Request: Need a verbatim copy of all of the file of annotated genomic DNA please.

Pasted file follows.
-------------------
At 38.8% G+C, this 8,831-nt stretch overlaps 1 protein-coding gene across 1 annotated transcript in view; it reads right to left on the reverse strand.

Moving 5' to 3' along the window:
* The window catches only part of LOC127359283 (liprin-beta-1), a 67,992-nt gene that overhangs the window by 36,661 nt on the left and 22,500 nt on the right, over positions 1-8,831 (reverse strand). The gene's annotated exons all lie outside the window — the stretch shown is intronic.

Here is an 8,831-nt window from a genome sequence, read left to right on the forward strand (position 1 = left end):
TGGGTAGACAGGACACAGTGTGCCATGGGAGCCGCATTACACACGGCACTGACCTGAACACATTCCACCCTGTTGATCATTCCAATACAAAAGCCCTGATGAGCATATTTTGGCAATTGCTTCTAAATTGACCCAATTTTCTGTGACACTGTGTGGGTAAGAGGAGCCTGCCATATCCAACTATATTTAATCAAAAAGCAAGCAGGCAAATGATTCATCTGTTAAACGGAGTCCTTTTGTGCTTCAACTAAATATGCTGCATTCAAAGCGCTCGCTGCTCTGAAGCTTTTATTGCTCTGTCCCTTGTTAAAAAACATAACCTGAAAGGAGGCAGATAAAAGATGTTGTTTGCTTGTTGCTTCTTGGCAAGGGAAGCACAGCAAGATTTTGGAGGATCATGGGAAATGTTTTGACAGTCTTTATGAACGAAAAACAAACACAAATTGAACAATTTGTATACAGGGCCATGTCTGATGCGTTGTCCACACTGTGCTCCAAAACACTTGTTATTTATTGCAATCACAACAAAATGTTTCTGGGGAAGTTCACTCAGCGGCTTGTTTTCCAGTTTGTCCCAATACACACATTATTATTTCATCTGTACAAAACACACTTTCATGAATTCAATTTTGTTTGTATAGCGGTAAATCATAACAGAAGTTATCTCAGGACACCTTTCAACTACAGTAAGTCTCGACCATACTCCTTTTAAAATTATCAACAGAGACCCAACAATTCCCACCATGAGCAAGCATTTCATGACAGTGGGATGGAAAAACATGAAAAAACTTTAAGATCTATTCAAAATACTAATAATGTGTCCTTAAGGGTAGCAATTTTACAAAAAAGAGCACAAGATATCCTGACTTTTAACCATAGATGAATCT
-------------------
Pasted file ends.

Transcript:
At 38.8% G+C, this 8,831-nt stretch overlaps 1 protein-coding gene across 1 annotated transcript in view; it reads right to left on the reverse strand.

Moving 5' to 3' along the window:
* The window catches only part of LOC127359283 (liprin-beta-1), a 67,992-nt gene that overhangs the window by 36,661 nt on the left and 22,500 nt on the right, over positions 1-8,831 (reverse strand). The gene's annotated exons all lie outside the window — the stretch shown is intronic.

Here is an 8,831-nt window from a genome sequence, read left to right on the forward strand (position 1 = left end):
TGGGTAGACAGGACACAGTGTGCCATGGGAGCCGCATTACACACGGCACTGACCTGAACACATTCCACCCTGTTGATCATTCCAATACAAAAGCCCTGATGAGCATATTTTGGCAATTGCTTCTAAATTGACCCAATTTTCTGTGACACTGTGTGGGTAAGAGGAGCCTGCCATATCCAACTATATTTAATCAAAAAGCAAGCAGGCAAATGATTCATCTGTTAAACGGAGTCCTTTTGTGCTTCAACTAAATATGCTGCATTCAAAGCGCTCGCTGCTCTGAAGCTTTTATTGCTCTGTCCCTTGTTAAAAAACATAACCTGAAAGGAGGCAGATAAAAGATGTTGTTTGCTTGTTGCTTCTTGGCAAGGGAAGCACAGCAAGATTTTGGAGGATCATGGGAAATGTTTTGACAGTCTTTATGAACGAAAAACAAACACAAATTGAACAATTTGTATACAGGGCCATGTCTGATGCGTTGTCCACACTGTGCTCCAAAACACTTGTTATTTATTGCAATCACAACAAAATGTTTCTGGGGAAGTTCACTCAGCGGCTTGTTTTCCAGTTTGTCCCAATACACACATTATTATTTCATCTGTACAAAACACACTTTCATGAATTCAATTTTGTTTGTATAGCGGTAAATCATAACAGAAGTTATCTCAGGACACCTTTCAACTACAGTAAGTCTCGACCATACTCCTTTTAAAATTATCAACAGAGACCCAACAATTCCCACCATGAGCAAGCATTTCATGACAGTGGGATGGAAAAACATGAAAAAACTTTAAGATCTATTCAAAATACTAATAATGTGTCCTTAAGGGTAGCAATTTTACAAAAAAGAGCACAAGATATCCTGACTTTTAACCATAGATGAATCT